Is Google’s attempt to make books as easy to search and find as other web content. The difference between book search and web search is the results, which differ depending on where they got the book. Some come from partnerships with publishers who have allowed Google to digitize their books and index every word and page and make the index available online. The others come from libraries with whom Google has also partnered including NYPL, Harvard, Ohio State, U of Wisc, Univ of California, UVA, Univ of Texas’s Spanish language collection (announced yesterday), and a couple of Spanish universities. [He showed us the graphic for a number of Google book search sites in other languages, interesting that the word “Google” seems to be the same in all languages]

Includes FT of books in the public domain (20%), no full text (allowing usually about 20% of their pages but some are moving towards making more available) but indexing for books in print (5%), the other 75% are in the gray area in between where finding the book itself is sometimes as difficult as finding out who owns the copyright. FT includes any handwritten notes that exist in the copy of the book that is digitized.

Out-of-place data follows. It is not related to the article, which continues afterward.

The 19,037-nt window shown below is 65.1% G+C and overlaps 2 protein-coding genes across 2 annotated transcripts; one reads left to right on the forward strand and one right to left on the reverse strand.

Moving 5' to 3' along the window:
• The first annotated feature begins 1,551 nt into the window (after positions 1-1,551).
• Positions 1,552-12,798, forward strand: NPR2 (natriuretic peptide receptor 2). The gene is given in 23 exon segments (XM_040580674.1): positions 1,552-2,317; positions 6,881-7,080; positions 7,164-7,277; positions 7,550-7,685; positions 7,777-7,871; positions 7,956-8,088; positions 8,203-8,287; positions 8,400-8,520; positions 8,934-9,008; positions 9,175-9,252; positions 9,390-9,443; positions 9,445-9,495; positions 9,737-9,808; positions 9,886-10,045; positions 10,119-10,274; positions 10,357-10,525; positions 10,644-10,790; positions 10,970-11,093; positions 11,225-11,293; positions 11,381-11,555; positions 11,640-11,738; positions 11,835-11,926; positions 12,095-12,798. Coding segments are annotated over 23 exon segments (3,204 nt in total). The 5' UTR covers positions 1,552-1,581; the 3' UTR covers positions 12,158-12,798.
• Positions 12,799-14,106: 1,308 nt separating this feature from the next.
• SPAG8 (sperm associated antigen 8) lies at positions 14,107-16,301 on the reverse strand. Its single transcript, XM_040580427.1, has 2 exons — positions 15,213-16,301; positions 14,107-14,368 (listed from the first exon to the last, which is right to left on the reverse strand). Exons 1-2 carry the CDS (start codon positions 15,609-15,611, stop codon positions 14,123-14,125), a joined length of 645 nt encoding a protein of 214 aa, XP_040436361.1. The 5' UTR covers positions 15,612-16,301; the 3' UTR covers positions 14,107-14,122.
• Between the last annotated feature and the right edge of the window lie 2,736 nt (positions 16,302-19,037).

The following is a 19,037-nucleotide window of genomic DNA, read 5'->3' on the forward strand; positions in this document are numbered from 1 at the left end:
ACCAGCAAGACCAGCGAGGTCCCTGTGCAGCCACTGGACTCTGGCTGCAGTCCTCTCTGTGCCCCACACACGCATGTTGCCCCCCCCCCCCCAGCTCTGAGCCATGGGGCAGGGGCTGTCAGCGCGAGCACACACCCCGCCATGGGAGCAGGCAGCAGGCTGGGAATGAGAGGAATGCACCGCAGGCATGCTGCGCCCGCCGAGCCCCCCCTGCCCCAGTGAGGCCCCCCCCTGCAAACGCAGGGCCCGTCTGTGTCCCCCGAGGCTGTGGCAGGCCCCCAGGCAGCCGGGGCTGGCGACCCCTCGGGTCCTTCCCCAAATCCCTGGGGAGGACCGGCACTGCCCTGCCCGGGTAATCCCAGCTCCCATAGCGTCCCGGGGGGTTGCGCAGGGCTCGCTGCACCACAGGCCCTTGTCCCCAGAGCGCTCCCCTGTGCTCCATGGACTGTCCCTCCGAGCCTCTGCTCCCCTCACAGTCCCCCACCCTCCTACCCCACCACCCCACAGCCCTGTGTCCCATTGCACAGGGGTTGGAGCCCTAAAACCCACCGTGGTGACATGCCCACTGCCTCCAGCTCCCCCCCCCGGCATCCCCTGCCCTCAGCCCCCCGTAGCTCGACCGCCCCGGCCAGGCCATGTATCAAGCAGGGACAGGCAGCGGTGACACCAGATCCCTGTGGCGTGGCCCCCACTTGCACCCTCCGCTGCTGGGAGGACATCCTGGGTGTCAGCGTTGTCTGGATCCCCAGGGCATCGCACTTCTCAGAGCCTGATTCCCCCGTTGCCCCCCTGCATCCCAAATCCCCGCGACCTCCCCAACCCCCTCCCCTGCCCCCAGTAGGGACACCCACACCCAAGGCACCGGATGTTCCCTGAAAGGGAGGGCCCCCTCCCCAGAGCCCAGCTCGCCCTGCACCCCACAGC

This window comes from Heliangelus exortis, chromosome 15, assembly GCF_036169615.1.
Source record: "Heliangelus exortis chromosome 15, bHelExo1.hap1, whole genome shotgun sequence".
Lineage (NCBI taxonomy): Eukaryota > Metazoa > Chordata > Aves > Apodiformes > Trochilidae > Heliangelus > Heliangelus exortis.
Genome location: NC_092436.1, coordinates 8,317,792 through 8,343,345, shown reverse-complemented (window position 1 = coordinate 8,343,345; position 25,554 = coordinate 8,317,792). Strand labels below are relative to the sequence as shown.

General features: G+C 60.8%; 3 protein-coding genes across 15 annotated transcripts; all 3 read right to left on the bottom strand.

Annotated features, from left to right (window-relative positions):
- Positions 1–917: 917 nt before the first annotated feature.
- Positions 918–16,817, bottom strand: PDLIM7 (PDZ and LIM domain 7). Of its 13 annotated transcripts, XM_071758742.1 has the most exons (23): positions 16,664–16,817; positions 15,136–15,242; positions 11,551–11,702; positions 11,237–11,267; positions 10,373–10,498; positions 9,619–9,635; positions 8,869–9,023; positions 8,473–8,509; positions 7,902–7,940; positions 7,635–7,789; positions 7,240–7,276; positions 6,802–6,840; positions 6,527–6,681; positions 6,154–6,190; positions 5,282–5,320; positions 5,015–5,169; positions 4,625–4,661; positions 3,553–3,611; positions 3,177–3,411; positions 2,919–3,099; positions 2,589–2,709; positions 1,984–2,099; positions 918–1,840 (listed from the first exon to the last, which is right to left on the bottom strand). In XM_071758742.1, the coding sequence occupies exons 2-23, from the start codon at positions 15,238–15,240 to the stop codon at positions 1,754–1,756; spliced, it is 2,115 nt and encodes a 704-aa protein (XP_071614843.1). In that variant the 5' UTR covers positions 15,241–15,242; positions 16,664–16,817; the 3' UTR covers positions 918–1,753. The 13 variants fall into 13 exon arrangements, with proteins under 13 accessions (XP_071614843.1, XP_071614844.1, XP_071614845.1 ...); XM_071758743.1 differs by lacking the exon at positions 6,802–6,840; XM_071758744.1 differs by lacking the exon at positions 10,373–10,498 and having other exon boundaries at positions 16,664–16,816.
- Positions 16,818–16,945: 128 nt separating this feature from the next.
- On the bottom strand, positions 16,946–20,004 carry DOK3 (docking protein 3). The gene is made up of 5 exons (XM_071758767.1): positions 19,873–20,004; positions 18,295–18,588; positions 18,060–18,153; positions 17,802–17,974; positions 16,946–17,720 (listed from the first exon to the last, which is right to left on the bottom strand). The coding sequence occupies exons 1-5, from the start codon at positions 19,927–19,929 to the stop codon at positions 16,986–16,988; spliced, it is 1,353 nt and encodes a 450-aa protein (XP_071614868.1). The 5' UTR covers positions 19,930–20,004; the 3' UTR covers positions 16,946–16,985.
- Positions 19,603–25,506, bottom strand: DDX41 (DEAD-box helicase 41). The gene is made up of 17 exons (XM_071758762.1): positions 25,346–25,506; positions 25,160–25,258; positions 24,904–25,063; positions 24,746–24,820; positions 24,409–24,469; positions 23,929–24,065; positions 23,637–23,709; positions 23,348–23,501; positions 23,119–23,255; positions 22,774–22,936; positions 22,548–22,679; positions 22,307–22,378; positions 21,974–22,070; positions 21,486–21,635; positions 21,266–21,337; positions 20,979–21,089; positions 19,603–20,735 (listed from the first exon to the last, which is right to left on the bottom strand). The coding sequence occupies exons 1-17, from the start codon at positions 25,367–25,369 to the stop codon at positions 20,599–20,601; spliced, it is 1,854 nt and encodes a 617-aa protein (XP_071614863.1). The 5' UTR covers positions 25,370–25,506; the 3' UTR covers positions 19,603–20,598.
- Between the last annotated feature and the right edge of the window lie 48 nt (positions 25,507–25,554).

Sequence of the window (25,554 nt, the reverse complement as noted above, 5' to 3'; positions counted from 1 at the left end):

Public domain books are available for download. They also provide links to find the book (e.g. booksellers including OP titles/vendors) and a link to the WorldCat public version that you’ve used which will tell users which libraries the book is available at.

Note that even if all of the pages of a book aren’t available to view, all of the pages in the book ARE indexed and include links to purchase the book or find it in the library.

Books where they’re not sure about the copyright are made available by proxy via an “about the book” page that includes three snippets (never more), links to purchase and find the book, and additional info about the book (including references to the book). There’s an “about the book” page for all books in Google.